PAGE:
Great Plains Institute


GM to Launch Corvette EV. It promises to be wicked-fast, and all-electric. Automotive News reports: “General Motors will launch electrified versions of the Chevrolet Corvette sports car starting next year, GM President Mark Reuss said Monday. Reuss told CNBC that GM will launch an “electrified” version of the Corvette in 2023, followed by a fully electric version later. The all-electric Corvette will be powered by GM’s proprietary Ultium battery platform. In September 2020, GM reassigned engineers who worked on the midengine Corvette to an EV team in an effort to give future EVs a high-performance flair…”

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Short-Term Air Pollution Exposure Heightens Covid-19 Risk. E&E News has the story: “Short-term exposure to common air pollutants may heighten the odds of Covid-19 infection in young adults, researchers found in what’s billed as a first-of-its-kind study of the age group now considered primarily responsible for spreading the respiratory disease. The study, recently published online in the Journal of the American Medical Association, looked at 425 students and others in their mid-20s within an existing cohort who tested positive for the novel coronavirus. Despite “relatively low levels of air pollution exposure,” the Swedish researchers tied higher daily levels of airborne particles and black carbon to increased risk of infection in the range of 6 to 7 percent. While no such association was found for exposure for another class of pollutants known as nitrogen oxides, the results support “the broad public health benefits of reducing ambient air pollution levels,” write the authors, who work at the Stockholm-based Karolinska Institutet and other organizations in Sweden and Italy...”

In search of covered bridges…
Paul Douglas

The Best Scenic Drive In Every State. For Minnesota the consensus is Highway 61 along the North Shore of Lake Superior. Thrillist has the magic list: “…Hugging the frigid coast of Lake Superior, this northern Minnesota wonderland is a rat-a-tat tour of the state’s most stunning sights, which whiz by with alarming speed as you wind through dense forests and up and down roller coaster hills. The trip starts in the unexpectedly vibrant Duluth before firing you along the waters, where you’ll catch sights like the iconic Split Rock Lighthouse, the funky little Swedish-inspired town of Lutsen, and enough waterfalls and lake overlooks to fill a thousand screensavers. Plan to make it a multi-day adventure: You’ll absolutely want to explore the Boundary Waters Canoe Area Wilderness in Grand Marais. Plus, the North Shore is overflowing with great breweries, which all but demand frequent—and overnight—stop-offs to enjoy…”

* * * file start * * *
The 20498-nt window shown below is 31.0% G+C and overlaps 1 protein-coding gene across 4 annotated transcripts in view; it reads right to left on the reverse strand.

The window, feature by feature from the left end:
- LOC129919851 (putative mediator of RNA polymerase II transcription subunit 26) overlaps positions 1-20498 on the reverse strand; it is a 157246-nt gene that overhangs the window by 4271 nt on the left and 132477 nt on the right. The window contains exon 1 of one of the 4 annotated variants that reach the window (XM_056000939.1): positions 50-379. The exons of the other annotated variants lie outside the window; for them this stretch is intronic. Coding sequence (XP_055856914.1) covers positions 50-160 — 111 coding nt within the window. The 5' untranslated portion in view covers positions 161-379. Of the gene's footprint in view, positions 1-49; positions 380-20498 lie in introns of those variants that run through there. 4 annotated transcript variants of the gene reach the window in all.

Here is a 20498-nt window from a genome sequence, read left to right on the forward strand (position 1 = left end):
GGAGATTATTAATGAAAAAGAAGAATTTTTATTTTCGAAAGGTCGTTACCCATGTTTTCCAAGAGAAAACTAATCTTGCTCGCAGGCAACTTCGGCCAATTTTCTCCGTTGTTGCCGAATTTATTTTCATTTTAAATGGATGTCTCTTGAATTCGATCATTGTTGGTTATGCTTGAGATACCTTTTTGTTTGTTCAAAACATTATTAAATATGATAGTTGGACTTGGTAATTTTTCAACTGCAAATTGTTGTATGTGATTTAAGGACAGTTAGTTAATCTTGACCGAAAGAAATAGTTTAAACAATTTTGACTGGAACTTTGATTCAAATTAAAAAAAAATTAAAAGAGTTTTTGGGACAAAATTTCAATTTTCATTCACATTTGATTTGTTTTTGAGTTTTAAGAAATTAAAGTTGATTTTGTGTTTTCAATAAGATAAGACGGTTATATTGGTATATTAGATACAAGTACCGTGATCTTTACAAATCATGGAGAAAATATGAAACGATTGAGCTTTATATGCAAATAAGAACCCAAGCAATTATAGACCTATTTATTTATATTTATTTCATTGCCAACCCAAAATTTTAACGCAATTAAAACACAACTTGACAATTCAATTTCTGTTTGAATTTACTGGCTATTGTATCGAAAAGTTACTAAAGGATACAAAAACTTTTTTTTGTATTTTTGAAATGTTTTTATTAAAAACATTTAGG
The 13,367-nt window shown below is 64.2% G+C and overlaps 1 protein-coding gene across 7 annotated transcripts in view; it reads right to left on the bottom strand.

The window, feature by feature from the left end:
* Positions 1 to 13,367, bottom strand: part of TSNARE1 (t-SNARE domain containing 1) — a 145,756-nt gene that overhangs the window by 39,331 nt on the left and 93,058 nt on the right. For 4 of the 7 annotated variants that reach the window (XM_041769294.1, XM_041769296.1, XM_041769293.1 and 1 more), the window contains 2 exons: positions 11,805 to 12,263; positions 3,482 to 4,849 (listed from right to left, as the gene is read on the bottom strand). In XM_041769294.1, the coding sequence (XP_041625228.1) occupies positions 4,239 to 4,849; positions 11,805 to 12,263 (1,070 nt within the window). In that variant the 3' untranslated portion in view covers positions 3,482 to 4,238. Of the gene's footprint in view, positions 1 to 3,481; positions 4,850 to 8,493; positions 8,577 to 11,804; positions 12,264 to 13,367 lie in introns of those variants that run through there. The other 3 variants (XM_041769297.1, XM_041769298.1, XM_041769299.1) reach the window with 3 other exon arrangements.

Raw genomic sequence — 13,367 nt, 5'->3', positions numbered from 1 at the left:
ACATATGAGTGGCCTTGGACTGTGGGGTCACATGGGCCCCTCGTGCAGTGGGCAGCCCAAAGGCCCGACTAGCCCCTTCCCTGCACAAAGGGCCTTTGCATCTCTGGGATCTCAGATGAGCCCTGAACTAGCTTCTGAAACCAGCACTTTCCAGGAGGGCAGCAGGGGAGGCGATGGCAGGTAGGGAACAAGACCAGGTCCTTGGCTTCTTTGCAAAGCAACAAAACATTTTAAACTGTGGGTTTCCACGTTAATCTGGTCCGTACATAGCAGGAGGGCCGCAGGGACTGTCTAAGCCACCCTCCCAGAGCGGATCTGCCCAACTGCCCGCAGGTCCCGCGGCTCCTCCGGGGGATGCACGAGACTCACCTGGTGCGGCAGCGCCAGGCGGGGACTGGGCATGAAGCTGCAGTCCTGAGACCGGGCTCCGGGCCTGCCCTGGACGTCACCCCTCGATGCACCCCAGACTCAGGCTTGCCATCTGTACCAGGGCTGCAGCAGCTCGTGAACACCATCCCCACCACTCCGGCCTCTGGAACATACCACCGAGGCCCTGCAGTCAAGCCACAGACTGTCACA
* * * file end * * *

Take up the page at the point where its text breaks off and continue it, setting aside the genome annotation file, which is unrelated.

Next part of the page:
A Pizza Like No Other. Not sure what to make of this post from SoraNews24: “In the cut-throat world of pizza delivery services, current king of the chains Domino’s has been battling it out with Pizza Hut for years, as each one tries to outdo the other with unusual offers to attract customers. In Taiwan, Pizza Hut is closing in on the competition with a new creation called the “No. 1 Salted Chicken Pizza in Taiwan“. While the name seems simple, everything about this pizza is not, as it contains some seemingly disparate star ingredients — Taiwanese fried chicken (aka popcorn chicken), Oreo biscuits, and fried squid rings…”

.09” Rain fell at MSP International Airport on Wednesday.

74 F. Twin Cities high yesterday.

70 F. Average MSP high on May 18.

74 F. MSP high on May 18, 2021.

May 19, 1975: Strong winds cause over 2 million dollars of damage across Fridley, Mounds View and New Brighton.

THURSDAY: A few showers and T-storms, some severe. Winds: SE 10-20. High: 72

FRIDAY: Some sunshine, cooler breeze. Winds: W 10-20+. Wake-up: 56. High: 67

SATURDAY: Mayday! Mostly cloudy, chilly. Winds: NW 10-15. Wake-up: 45. High: 53

SUNDAY: Partly sunny, less wind. Winds: NW 7-12. Wake-up: 44. High: 57

MONDAY: Sunny start, clouds increase. Winds: S 8-13. Wake-up: 41. High: 61

TUESDAY: Periods of rain. Winds: SE 7-12. Wake-up: 48. High: 59

WEDNESDAY: Unsettled, few showers. Winds: NW 8-13. Wake-up: 49. High: 66

Climate Stories…

Suspect in Buffalo Rampage Cited “Ecofacism” to Justify Actions. The Washington Post (paywall) reports: “Before 10 people died in a shooting at a Buffalo supermarket on Saturday, the alleged gunman wrote a screed citing “ecofascism,” an ideology that blames environmental problems on immigration and overpopulation. “I would prefer to call myself a populist,” 18-year-old Payton Gendron wrote. “But you can call me an ethno-nationalist eco-fascist national socialist if you want, I wouldn’t disagree with you.” The 180-page document, which The Climate 202 is not publishing because it could inspire further violence, scapegoats immigrants and minorities for environmental issues such as air pollution, plastic waste and climate change.…”

Inside Climate News